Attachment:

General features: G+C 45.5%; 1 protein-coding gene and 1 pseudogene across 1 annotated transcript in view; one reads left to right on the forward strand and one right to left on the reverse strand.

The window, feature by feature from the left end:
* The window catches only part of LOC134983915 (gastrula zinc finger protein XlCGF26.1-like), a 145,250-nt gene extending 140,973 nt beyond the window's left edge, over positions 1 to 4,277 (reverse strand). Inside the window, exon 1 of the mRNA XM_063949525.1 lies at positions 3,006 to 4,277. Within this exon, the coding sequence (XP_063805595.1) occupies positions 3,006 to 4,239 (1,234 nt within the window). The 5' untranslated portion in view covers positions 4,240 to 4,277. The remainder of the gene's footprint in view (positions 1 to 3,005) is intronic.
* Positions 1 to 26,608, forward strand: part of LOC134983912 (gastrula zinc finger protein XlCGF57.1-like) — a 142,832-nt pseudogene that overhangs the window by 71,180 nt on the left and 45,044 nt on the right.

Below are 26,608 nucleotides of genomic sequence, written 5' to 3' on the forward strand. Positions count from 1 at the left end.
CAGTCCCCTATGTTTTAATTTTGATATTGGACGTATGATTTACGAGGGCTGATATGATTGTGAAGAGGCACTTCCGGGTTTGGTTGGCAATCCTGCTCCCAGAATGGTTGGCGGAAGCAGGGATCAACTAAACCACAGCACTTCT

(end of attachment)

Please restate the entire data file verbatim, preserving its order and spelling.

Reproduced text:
General features: G+C 45.5%; 1 protein-coding gene and 1 pseudogene across 1 annotated transcript in view; one reads left to right on the forward strand and one right to left on the reverse strand.

The window, feature by feature from the left end:
* The window catches only part of LOC134983915 (gastrula zinc finger protein XlCGF26.1-like), a 145,250-nt gene extending 140,973 nt beyond the window's left edge, over positions 1 to 4,277 (reverse strand). Inside the window, exon 1 of the mRNA XM_063949525.1 lies at positions 3,006 to 4,277. Within this exon, the coding sequence (XP_063805595.1) occupies positions 3,006 to 4,239 (1,234 nt within the window). The 5' untranslated portion in view covers positions 4,240 to 4,277. The remainder of the gene's footprint in view (positions 1 to 3,005) is intronic.
* Positions 1 to 26,608, forward strand: part of LOC134983912 (gastrula zinc finger protein XlCGF57.1-like) — a 142,832-nt pseudogene that overhangs the window by 71,180 nt on the left and 45,044 nt on the right.

Below are 26,608 nucleotides of genomic sequence, written 5' to 3' on the forward strand. Positions count from 1 at the left end.
CAGTCCCCTATGTTTTAATTTTGATATTGGACGTATGATTTACGAGGGCTGATATGATTGTGAAGAGGCACTTCCGGGTTTGGTTGGCAATCCTGCTCCCAGAATGGTTGGCGGAAGCAGGGATCAACTAAACCACAGCACTTCT